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An English rose grows in China
An English rose in Georgia
Lesley Francis - 2016
Lesley Francis grew up in London, England, and made Georgia her home in 2009. - photo by File photo

While my friends and family were “battening down the hatches” back in Coastal Georgia in preparation for Hurricane Matthew, I wrote this week’s column from the 26th floor of the majestic Westin Bund Hotel in Shanghai, China.

Quite a long way to evacuate I know! I left a week before evacuating was on anybody’s radar and sincerely hope that by the time this column is printed that all will be well at home in Bryan County for everybody reading. For some light relief from hurricane news I am sharing some of my experiences in China in this column.

Growing up and spending much of my career and life in London, I thought that I was prepared for crowds, traffic and noise. After spending 10 days in China, however, I now know that I really was not.

I was lucky enough to join my husband on one of his business trips to the Far East to visit some of the major tourist sites, as well as some more personal highlights like seeing some of his friends there and the factory he set up. We started in Shanghai in the north of the country, and then flew over 1,000 miles south to Shenzhen, which is just across the border from Hong Kong.

China has changed dramatically over the past couple of decades and experienced huge growth and industrialization. According to the Congressional Research Service, China displaced America as the largest manufacturer in the world in 2010. With about 1.4 billion people, China is the world’s most populous country. It is four times bigger than us and around 20 percent of the world’s population. I have to say it felt like it.

Shanghai, now a major global financial center, has been one of the fastest developing cities in the world for the last 20 years. It sits at the mouth of the Yangtze River in East China. Known as the Pearl of the Orient and the Paris of the East, Shanghai’s population in 2016 is estimated to be just over 24 million. Compare that to the biggest city in America, New York City, at just 8.5 million.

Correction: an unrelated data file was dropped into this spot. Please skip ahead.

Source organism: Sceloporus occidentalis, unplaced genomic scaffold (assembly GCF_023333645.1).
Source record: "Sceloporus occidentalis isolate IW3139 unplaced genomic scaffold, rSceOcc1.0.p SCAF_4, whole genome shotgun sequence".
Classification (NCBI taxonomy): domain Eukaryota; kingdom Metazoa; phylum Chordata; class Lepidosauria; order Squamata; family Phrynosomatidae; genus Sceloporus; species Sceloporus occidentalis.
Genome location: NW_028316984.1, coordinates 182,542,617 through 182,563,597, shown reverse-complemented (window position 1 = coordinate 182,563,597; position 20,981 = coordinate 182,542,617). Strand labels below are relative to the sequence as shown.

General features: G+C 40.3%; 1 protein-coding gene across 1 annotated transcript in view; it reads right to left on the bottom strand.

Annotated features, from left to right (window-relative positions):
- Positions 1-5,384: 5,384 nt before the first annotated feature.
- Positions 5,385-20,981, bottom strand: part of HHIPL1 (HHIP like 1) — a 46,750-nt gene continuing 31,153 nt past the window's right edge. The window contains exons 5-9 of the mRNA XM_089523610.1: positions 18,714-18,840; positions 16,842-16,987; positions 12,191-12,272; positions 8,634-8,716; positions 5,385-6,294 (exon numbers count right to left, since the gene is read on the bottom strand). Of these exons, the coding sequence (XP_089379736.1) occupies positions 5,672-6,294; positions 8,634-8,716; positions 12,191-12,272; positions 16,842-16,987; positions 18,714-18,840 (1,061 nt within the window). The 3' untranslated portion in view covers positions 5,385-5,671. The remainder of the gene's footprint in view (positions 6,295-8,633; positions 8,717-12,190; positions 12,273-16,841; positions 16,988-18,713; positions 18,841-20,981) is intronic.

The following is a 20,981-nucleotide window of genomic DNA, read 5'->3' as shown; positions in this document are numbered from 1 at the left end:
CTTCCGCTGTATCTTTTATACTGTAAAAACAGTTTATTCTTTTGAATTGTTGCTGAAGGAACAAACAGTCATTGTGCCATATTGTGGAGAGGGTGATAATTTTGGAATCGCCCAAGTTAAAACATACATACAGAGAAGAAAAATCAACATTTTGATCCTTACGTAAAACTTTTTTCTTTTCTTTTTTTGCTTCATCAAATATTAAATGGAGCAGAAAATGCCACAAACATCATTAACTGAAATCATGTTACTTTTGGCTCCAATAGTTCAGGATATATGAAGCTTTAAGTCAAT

There were a few things that, as a Western visitor, took me by surprise in China, in both good and not so good ways. Here are a few of these quirky observations:

• At 5 feet, 1 inch, I am used to being one of the shortest people around but in China I was about the same height as most people. On the other hand, my 6-foot-2 husband towered above everyone so I could always spot him in a crowd. I got a lot of attention because of my blond hair and fair skin since we were not always on the usual tourist trail during our time in China. In particular, some small children in rural areas stared in amazement at me!

• The traffic and crowds were mind blowing. We visited one of the famous ‘canal towns’ just 16 miles away from our Shanghai hotel, with the journey taking over two hours in a very warm and bouncy taxi. Traffic rules sometimes seemed a little foreign to the Chinese, as bicycles went the wrong way down fast moving expressways and drivers would routinely back up if they missed an exit. Seatbelts really are a must there!

• The Chinese are good at many things but air conditioning and cold drinks are often not among them.

• In Shanghai, police were literally herding crowds onto one side of the street or another as old Chinese women viciously pushed past. The volume of people was compounded by the fact that we were there on National Day (their version of our 4th of July) so tens of thousands of extra tourists descended on the famous “Bund” district by the river (matched by thousands of extra police).

• Outside of the big Western hotels, the restrooms were usually of the “hole in the ground” type. As a schoolgirl traveler to rural France in the 1970s and a student traveling around Eastern Europe in the 1980s, I have experienced these bathroom arrangements before but did not really enjoy my Chinese refresher course.

• The smog. Swift industrialization in recent years has left much of China in a thick, hazy smog of pollution. Some days were clear and sunny, and others we could barely see the building next door.

On a more positive note, I will never forget these memories:

• The tea ceremony we enjoyed with a Chinese family. Decorous Chinese ladies, communicating in Mandarin and with sign language, went through complex and very formal preparations for our afternoon break.

• The view of the amazing neon lit skyline at night overlooking the river and in particular the striking Oriental Pearl TV Tower in Shanghai. Over 1,500 feet tall, the architecture aims to create a picture of “twin dragons playing with pearls.”

• Even though the noise rarely stops and the crowds jostle and shout in Mandarin to each other, the individual Chinese people we interacted with were gracious and eager to please. They were keen to make me comfortable in what was, for me, a very alien land.

China proved to be a great experience, and I was privileged to visit it. It makes me appreciate once again the quality of life we enjoy in beautiful Coastal Georgia which is particularly meaningful after the recent risk and damage of the hurricane. To summarize my emotions: there were parts of China I admired and loved and other parts I didn’t. It brings to mind that excellent quote from Confucius: “Everything has beauty, but not everyone sees it.”

God bless America!

Francis can be contacted at or via her PR agency at

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